If you suspect that you came from a dysfunctional family you may want to spend some time honestly asking yourself whether or not your parents show up in this triangle. If they do then you can ask yourself do YOU show up? And where? And what work do you need to do in order to move more to the middle? Victims need to learn to do for themselves and to feel pride and competence by growing up and owning their own power rather than wanting others to fix things. Rescuers need to ask themselves how they are avoiding their own pain, anxiety, sadness, grief, etc. by focusing on others all the time. And Perpetrators need to learn to be vulnerable and realize and express their own desires to be dependent sometimes rather than to only feel safe when they are lording themselves over others.
Therapy can be a great way to learn about the Karpman triangle and other dysfunctional dynamics. It is also one of the best ways to change those dynamics. You don't have to stay stuck in the Drama Triangle forever.
Wishing you health, happiness and balance in all of your roles in life,
What do you see? A cute puppy with floppy ears? Or two cats with a hear hovering between them? Or both? And what might predict which image you see first? Growing up with dogs? Owning a cat? To me as a therapist one of the most useful things about optical illusions is to show us that we can't necessarily trust our perceptions. Remember the blue versus brown dress controversy? I would have sworn on my life that dress was a golden color and had not a hint of blue in it. The actual statistics on what people saw are that 1,401 people were asked what color they thought the dress was and 57 percent described the dress as blue/black, 30 percent described it as white/gold, 11 percent as blue/brown and 2 percent as something else. So who's right?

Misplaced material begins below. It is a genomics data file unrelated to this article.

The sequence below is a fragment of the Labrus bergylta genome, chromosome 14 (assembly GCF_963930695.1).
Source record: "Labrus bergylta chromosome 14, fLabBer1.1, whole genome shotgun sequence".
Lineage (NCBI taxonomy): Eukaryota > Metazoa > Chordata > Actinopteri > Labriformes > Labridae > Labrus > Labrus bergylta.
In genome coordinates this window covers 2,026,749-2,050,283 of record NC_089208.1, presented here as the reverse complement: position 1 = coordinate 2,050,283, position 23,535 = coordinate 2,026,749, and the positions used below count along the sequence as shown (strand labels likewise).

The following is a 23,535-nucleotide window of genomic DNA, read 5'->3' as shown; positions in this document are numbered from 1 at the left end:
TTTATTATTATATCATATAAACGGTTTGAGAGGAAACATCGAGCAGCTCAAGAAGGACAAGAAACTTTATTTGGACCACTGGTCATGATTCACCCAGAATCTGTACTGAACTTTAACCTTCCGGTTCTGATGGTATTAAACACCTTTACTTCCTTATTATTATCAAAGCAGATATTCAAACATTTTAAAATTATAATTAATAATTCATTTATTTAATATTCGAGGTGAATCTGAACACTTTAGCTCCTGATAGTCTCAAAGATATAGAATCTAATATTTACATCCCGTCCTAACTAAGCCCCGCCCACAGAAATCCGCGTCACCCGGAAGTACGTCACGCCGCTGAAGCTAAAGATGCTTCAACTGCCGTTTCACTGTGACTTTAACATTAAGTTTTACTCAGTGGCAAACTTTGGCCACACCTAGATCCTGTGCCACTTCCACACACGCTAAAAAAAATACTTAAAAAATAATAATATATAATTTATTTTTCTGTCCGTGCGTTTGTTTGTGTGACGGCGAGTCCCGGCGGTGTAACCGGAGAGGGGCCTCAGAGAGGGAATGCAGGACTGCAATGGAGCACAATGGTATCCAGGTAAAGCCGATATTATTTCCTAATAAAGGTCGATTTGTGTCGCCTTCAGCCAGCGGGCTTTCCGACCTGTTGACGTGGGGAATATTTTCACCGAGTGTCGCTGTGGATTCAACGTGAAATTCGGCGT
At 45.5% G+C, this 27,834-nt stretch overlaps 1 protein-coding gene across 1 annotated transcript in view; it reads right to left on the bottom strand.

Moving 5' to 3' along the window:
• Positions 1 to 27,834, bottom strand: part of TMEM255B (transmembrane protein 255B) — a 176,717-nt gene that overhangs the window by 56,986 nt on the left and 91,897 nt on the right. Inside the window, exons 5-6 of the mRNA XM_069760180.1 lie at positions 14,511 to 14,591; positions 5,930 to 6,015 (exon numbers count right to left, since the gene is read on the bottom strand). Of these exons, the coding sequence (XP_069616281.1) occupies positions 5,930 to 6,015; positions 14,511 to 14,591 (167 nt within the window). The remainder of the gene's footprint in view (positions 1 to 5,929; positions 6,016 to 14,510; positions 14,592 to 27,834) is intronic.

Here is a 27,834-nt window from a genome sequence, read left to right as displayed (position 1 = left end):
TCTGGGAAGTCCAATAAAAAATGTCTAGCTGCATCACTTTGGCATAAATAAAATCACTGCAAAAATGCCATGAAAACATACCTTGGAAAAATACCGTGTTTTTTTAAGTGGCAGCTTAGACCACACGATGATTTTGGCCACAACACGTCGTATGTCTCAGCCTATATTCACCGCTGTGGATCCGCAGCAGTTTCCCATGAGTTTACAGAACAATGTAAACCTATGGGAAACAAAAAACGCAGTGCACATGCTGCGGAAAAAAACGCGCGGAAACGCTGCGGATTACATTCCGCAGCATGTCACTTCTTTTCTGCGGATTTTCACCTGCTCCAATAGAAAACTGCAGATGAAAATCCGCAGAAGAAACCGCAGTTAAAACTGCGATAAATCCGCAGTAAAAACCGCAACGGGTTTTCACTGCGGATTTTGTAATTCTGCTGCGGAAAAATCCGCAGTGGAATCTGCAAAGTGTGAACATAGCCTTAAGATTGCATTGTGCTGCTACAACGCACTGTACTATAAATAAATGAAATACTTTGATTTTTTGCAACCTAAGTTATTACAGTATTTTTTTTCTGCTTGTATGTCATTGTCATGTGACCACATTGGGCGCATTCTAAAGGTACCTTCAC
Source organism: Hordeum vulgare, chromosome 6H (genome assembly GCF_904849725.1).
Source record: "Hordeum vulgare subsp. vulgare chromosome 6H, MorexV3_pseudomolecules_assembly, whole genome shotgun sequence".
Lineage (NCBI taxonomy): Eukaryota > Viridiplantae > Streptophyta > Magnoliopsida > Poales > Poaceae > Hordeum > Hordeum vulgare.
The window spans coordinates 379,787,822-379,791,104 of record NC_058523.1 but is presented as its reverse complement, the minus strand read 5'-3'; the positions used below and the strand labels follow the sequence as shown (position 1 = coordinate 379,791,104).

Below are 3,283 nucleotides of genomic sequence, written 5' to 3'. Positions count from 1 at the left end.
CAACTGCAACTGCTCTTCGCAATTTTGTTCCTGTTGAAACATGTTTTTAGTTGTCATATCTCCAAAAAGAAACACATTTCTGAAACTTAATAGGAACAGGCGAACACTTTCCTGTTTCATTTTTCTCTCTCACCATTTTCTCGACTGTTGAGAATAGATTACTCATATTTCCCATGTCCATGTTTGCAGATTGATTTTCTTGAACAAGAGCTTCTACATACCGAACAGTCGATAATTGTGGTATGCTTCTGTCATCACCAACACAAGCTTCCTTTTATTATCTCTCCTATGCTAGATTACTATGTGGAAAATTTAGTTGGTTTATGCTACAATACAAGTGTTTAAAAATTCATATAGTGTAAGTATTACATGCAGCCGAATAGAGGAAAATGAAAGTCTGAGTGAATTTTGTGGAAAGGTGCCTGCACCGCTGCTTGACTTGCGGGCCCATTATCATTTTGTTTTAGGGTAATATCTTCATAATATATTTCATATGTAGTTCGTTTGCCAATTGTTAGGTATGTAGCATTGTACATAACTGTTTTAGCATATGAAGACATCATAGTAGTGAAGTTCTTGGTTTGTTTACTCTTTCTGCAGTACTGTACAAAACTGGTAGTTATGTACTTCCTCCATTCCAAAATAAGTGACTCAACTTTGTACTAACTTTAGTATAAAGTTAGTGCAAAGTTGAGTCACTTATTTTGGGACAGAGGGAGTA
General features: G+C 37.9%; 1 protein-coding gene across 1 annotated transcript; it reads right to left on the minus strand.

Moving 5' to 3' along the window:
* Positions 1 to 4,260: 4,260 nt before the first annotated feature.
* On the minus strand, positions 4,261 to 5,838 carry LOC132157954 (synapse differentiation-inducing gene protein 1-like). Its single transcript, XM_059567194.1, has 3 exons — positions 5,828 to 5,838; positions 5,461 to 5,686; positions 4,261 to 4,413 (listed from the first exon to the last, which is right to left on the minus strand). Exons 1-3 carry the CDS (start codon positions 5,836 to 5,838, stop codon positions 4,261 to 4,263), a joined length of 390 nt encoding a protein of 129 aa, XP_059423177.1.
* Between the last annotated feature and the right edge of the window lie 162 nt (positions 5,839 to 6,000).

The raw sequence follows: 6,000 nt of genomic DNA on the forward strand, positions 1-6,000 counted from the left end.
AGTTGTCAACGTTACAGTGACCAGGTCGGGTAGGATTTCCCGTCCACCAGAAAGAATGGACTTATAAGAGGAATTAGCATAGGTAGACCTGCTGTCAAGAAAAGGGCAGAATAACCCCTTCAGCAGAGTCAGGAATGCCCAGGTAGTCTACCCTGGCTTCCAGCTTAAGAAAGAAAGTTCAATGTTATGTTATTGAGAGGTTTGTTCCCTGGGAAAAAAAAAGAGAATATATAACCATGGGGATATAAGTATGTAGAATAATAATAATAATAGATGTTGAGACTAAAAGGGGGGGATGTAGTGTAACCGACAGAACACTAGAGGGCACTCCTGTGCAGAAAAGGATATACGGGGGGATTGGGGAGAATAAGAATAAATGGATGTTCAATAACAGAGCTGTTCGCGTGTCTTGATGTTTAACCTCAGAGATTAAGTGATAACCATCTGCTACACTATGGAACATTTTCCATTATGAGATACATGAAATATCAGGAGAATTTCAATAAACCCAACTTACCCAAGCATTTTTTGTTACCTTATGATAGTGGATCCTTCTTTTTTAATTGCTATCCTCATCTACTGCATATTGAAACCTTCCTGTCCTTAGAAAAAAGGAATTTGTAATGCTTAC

The reality is that no two human brains are identical. Just as we all see colors slightly (or sometimes vastly!) different, and just as one person loves spicy food and another shuns it, so too do we interpret the outside world quite differently. Most of the time this goes unnoticed as long as no one is feeling threatened emotionally or physically. But when a disagreement arises our differences in perception can become battering rams against the person we are engaged with. We cry out "you've got it wrong! I never said that!" or "you say you aren't mad but I can tell that you are!". Sometimes the disagreements are even more subtle. We walk into a room and see our partner sitting on the couch looking at a magazine. We think to ourselves "oh gosh, isn't she cute?" and our partner looks up and thinks "he's wondering why I haven't done the dishes yet. Why is he always on my case?"